Some have an understandable dread of any kind of publicity, because it inevitably leads to a deluge of requests for things they can't give grants for.
Yet a bit of networking effort and basic research could improve these charities' effectiveness considerably. Given their low levels of income, they are more likely to be local charities - many with particular restrictions over and above the amount they have to give. Some might help people with payments for furniture. Others might help with school uniforms. Some will be able to help only older people, and others are limited to children.
There are likely to be a lot of small grant-making charities in your area that can help people your charity can't. But if they don't know about each other's existence, then a potential beneficiary might well give up after failing at his first port of call. That's not a good strategy.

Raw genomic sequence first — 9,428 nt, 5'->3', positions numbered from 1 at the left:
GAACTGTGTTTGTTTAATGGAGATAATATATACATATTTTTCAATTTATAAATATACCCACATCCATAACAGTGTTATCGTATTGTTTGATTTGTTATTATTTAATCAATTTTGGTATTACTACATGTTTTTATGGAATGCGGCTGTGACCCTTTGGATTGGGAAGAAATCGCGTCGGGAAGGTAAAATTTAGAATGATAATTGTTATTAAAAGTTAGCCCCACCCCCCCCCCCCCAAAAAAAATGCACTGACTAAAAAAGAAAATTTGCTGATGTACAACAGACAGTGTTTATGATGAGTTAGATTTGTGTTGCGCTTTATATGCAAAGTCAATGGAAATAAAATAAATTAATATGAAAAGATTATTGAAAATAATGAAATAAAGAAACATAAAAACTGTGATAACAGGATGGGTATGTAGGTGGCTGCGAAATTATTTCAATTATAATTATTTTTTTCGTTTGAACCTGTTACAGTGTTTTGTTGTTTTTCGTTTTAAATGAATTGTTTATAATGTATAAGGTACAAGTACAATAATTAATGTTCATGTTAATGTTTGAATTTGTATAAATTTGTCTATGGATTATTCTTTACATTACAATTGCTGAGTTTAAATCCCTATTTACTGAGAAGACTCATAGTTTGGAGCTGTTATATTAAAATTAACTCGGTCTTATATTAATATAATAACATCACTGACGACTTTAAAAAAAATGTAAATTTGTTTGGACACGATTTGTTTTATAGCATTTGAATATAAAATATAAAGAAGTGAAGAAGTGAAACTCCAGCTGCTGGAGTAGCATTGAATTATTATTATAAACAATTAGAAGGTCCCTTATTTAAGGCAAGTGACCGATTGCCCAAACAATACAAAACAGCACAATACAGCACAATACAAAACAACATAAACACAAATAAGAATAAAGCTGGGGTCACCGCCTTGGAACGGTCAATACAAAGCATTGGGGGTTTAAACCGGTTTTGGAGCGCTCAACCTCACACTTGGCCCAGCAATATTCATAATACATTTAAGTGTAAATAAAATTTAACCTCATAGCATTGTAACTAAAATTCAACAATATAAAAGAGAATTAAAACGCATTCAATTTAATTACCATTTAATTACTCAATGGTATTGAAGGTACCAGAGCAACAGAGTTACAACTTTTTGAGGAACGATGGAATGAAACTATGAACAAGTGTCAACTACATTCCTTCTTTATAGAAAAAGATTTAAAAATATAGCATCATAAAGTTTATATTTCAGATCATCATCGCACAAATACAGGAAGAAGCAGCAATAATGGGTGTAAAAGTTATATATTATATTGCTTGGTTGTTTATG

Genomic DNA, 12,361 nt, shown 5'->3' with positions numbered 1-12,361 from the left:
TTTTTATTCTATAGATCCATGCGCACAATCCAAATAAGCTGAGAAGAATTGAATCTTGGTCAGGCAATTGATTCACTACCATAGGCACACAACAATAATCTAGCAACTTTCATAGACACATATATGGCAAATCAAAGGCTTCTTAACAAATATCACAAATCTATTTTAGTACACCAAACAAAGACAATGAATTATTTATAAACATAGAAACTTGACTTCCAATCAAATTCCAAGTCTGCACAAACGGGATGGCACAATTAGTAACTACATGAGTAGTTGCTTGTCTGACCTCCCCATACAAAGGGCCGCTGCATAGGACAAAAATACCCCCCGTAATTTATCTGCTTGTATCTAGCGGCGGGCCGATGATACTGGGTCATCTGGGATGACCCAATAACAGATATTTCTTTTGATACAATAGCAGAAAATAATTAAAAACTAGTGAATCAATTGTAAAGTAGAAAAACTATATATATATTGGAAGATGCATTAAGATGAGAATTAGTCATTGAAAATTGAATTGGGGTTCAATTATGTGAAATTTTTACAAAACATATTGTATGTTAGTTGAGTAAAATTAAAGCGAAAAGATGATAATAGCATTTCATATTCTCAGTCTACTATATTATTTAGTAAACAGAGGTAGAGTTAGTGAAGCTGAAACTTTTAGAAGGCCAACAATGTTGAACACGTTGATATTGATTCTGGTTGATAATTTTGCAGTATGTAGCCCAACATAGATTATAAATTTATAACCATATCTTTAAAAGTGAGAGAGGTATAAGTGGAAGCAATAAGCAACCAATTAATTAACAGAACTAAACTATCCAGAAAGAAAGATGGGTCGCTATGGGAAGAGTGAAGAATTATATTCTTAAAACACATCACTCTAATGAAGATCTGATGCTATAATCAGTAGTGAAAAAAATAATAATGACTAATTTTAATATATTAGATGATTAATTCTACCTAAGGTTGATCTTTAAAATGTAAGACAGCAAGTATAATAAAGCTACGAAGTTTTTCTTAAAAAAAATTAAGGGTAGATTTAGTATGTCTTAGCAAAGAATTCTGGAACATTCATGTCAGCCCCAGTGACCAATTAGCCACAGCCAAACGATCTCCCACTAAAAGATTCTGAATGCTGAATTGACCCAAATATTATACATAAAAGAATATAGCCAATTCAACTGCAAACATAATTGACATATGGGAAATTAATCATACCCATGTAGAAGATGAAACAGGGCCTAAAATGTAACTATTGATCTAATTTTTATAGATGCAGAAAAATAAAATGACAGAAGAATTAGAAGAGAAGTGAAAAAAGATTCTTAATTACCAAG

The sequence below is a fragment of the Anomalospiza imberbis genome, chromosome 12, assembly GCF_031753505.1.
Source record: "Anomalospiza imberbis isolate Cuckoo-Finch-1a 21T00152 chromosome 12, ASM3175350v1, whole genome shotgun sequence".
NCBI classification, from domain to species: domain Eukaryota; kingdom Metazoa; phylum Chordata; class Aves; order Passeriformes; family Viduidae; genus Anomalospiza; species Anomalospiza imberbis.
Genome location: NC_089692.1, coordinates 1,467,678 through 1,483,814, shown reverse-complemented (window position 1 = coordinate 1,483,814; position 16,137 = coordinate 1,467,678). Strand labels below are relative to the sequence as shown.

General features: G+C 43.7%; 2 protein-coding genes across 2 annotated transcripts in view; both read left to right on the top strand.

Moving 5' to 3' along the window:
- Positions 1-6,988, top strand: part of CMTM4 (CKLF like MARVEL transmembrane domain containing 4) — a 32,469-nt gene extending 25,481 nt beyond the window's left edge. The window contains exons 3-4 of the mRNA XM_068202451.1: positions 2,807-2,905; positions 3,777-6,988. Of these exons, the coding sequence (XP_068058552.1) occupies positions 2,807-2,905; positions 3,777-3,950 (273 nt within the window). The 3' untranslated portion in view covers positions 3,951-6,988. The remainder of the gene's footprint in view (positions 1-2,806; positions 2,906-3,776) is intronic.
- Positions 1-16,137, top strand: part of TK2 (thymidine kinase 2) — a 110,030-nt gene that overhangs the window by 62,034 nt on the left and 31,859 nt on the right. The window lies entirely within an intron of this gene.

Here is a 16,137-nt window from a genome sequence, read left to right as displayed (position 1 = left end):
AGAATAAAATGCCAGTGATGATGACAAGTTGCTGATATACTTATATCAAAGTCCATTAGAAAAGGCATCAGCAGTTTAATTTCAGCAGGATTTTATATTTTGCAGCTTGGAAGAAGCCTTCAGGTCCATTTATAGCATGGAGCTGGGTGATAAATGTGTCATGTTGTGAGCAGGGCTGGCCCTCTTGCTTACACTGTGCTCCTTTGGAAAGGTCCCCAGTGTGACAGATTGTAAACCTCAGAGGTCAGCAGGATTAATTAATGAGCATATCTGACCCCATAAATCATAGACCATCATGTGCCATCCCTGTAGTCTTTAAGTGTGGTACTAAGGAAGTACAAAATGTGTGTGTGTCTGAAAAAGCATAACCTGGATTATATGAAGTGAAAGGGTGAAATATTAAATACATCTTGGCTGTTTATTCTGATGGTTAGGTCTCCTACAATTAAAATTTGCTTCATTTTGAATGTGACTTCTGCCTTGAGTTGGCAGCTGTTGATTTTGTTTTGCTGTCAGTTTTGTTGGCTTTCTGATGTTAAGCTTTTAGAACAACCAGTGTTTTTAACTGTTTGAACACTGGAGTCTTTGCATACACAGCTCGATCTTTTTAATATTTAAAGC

Alternatively, telling someone that your charity can't give grants for clothing but you know of other organisations locally that do, could help improve the relevance of the requests that charities receive. If more small charities were aware of others in their areas, then life for their trustees could become more productive.
If you're in this position, why not take the initiative to improve effectiveness and services to beneficiaries? Your local CVS might have a list of local grant makers. You could even involve your local paper in the search. It might help track down all those other grant-making charities that might be just around the corner and the perfect complement to your activities.
- Rosie Chapman is executive director of policy and effectiveness at the commission.